a. customer due diligence by verifying their identity and activities;
b. monitoring customer transactions for signs of money laundering and terrorist financing;
vs. screening clients against the relevant United Nations international sanctions list; and
D. keep detailed records of client activities and have a process in place to report suspicious transactions to SAM.
As is evident, if one were to buy crypto in Singapore using SGD, one would have to give up his personal data. The same is true if they transferred the crypto from their decentralized wallet to a CEX.
Going back to the previous example: Authorities can monitor decentralized wallets containing illicit cryptos, and if the owner tries to transfer them to a CEX, then they can have them seized.
This is possible because CEX users don’t actually have crypto stored in individual wallets. All value remains stored with the CEX itself, with a record of what each user owns.
There are also regulations regarding what information must be shared between CEXs when a transaction is made.
What is the crypto travel rule?
In January 2020, MAS implemented the Crypto Travel Rule which was established by the Financial Action Task Force.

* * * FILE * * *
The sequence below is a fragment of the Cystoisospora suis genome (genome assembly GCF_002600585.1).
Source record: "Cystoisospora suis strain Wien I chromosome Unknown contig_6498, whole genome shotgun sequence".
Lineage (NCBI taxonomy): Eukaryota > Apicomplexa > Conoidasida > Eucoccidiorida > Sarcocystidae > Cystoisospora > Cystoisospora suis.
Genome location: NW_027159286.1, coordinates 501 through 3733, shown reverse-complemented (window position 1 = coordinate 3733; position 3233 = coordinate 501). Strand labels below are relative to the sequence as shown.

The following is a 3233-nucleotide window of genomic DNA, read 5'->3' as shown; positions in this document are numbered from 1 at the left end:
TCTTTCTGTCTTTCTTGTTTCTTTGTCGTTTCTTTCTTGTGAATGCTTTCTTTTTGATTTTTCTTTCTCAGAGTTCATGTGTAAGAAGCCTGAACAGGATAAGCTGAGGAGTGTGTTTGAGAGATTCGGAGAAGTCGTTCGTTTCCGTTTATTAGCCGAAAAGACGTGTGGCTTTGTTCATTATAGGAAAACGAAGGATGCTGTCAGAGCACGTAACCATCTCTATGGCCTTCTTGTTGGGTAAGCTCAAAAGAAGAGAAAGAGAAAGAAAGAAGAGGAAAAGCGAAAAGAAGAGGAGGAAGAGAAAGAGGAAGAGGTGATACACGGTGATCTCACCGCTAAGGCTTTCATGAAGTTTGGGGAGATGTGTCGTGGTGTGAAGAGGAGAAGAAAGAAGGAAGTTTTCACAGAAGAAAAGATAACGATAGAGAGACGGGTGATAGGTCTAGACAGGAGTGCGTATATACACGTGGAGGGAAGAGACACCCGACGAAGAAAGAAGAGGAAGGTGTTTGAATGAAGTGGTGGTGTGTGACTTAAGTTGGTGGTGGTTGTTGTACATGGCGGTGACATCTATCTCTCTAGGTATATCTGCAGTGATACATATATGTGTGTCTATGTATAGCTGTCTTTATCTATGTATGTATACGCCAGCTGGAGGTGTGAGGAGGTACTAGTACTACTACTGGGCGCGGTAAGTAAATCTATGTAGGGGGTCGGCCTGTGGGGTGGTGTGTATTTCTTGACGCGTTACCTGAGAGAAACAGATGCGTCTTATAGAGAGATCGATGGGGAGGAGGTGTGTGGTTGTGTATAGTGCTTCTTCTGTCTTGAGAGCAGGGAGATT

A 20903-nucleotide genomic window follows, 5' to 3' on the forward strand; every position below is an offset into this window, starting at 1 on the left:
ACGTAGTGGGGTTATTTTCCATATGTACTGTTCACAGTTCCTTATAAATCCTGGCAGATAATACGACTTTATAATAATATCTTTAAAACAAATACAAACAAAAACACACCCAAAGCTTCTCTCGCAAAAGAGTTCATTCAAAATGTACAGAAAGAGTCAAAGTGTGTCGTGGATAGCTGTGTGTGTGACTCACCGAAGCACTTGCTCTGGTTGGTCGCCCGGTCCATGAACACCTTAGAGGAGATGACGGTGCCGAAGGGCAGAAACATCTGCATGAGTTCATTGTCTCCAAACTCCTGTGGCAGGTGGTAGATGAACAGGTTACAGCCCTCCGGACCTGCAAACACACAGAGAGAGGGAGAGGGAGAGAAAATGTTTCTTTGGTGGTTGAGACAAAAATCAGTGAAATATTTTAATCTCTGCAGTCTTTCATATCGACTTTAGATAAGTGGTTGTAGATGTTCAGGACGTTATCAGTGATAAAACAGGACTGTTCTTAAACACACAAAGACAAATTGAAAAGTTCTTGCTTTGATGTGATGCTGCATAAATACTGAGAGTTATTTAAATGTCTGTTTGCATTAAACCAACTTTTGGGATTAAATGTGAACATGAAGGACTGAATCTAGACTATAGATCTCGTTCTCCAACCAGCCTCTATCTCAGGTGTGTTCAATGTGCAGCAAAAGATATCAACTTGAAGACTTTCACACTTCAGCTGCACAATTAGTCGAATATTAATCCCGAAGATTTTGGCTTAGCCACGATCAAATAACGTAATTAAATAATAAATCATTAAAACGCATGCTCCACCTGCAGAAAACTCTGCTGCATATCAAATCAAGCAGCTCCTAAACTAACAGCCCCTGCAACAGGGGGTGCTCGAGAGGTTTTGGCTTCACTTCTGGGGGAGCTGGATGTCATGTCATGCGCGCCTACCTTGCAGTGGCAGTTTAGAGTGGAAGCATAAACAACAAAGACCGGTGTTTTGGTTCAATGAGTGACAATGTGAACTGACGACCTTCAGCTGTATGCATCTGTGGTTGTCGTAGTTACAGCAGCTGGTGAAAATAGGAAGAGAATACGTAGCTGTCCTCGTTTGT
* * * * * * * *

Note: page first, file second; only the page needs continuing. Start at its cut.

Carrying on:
According to the rule, when the cryptocurrency is transferred between two CEXs, the information of the users involved in the transaction must be shared between the exchanges.
When the value of the transaction exceeds S $ 1,500, the sender’s address, IC number, and date of birth are all sent to the recipient CEX. For transactions below this threshold, only the name and ID of the wallet are shared.
Currently, there are no regulations preventing sending or receiving cryptocurrency from a decentralized wallet.
The stock exchanges are warned that such transactions carry a higher risk of being illicit and are left to their own discretion to apply enhanced due diligence measures.
Scale: P2P crypto exchanges
P2P exchanges allow users to bypass CEX regulations and convert between cryptocurrency and fiat currency.
On these platforms, users trade directly after agreeing on a fixed price. A user sends money by wire transfer and in return, the receiving party sends the crypto to their wallet.
Since there is no record linking the two transactions and the cryptocurrency never leaves a decentralized wallet, it is impossible to trace the parties behind the trade.
P2P exchanges are often used by people residing in countries where it is illegal to own crypto.
They can also be mined by users who are trying to get rid of the stolen crypto. Aware that they cannot withdraw their coins through a CEX, these users can sell off large sums on P2P exchanges by offering a rate slightly lower than the market.
What does the future hold?
Under decentralization, the power to remain anonymous on a blockchain remains with the user. However, authorities are still able to regulate the space by monitoring entry and exit points. This appears to be a fair compromise as it deters the illicit use of anonymity, while allowing regular users to continue to reap the benefits.
That being said, new ways to hide blockchain transactions have now started to emerge. As technology evolves, it is more than likely that new regulations will follow in the near future.
Featured Image Credit: CoinFlip